When a young man begins to think of making his fortune, his first notion usually is to go away from home to some very distant place. At present, the favorite spot is Colorado; awhile ago it was California; and old men remember when Buffalo was about as far west as the most enterprising person thought of venturing.
It is not always a foolish thing to go out into the world far beyond the parent nest, as the young birds do in midsummer. But I can tell you, boys, from actual inquiry, that a great number of the most important and famous business men of the United States struck down roots where they were first planted, and where no one supposed there was room or chance for any large thing to grow.
I will tell you a story of one of these men, as I heard it from his own lips some time ago, in a beautiful village where I lectured. He was an old man then; and a curious thing about him was that, although he was too deaf to hear one word of a public address, even of the loudest speaker, he not only attended church every Sunday, but was rarely absent when a lecture was delivered.
While I was performing on that occasion, I saw him sitting just in front of the platform, sleeping the sleep of the just till the last word was uttered. Upon being introduced to this old gentleman in his office, and learning that his business was to make hammers, I was at a loss for a subject of conversation, as it never occurred to me that there was anything to be said about hammers.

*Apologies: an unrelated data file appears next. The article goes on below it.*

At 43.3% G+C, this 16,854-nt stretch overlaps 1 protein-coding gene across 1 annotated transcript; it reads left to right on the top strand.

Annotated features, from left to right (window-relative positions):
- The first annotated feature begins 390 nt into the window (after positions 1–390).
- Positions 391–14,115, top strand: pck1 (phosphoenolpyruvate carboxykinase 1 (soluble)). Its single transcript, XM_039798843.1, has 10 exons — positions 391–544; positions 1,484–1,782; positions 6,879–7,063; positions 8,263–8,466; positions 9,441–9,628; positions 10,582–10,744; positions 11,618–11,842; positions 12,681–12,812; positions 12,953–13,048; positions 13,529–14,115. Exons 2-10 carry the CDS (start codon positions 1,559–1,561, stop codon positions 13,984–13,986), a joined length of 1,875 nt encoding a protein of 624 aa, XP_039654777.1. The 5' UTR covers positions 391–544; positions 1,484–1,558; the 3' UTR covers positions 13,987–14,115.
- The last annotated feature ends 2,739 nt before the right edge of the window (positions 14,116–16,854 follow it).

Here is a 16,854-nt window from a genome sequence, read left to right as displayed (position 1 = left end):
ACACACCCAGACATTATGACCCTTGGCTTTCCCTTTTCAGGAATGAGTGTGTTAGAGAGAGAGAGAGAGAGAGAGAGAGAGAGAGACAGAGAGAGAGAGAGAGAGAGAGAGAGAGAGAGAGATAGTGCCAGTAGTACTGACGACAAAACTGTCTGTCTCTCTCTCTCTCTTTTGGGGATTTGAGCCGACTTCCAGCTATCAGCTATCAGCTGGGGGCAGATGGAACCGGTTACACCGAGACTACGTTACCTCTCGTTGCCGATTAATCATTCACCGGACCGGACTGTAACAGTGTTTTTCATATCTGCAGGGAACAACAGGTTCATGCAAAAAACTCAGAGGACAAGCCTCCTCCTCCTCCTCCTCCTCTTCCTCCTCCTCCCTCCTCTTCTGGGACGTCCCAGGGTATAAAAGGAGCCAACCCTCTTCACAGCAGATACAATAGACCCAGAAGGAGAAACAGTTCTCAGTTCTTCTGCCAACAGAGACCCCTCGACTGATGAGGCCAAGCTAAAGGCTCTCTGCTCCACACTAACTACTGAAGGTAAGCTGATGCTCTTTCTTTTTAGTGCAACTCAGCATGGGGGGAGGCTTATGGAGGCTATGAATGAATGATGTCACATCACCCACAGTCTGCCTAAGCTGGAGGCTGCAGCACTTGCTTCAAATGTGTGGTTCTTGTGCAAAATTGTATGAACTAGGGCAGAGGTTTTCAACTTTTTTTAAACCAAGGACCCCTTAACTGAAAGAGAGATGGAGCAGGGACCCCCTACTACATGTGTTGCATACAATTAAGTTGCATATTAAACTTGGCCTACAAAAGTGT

I have generally possessed a hammer, and frequently inflicted damage on my fingers therewith, but I had supposed that a hammer was simply a hammer, and that hammers were very much alike. At last I said,—
“And here you make hammers for mankind, Mr. Maydole?”
You may have noticed the name of David Maydole upon hammers. He is the man.
“Yes,” said he, “I have made hammers here for twenty-eight years.”
“Well, then,” said I, shouting in his best ear, ” by this time you ought to be able to make a pretty good hammer.”
“No, I can’t,” was his reply. “I can’t make a pretty good hammer. I make the best hammer that’s made.” That was strong language. I thought, at first, he meant it as a joke; but I soon found it was no joke at all.
He had made hammers the study of his lifetime, and, after many years of thoughtful and laborious experiment, he had actually produced an article, to which, with all his knowledge and experience, he could suggest no improvement. I was astonished to discover how many points there are about an instrument which I had always supposed a very simple thing. I was surprised to learn in how many ways a hammer can be bad. But, first, let me tell you how he came to think of hammers.
There he was, forty years ago, in a small village of the State of New York; no railroad yet, and even the Erie Canal many miles distant. He was the village blacksmith, his establishment consisting of himself and a boy to blow the bellows. He was a good deal troubled with his hammers. Sometimes the heads would fly off. If the metal was too soft, the hammer would spread out and wear away; if it was too hard, it would split. At that time blacksmiths made their own hammers, and he knew very little about mixing ores so as to produce the toughest iron. But he was particularly troubled with the hammer getting off the handle, a mishap which could be dangerous as well as inconvenient.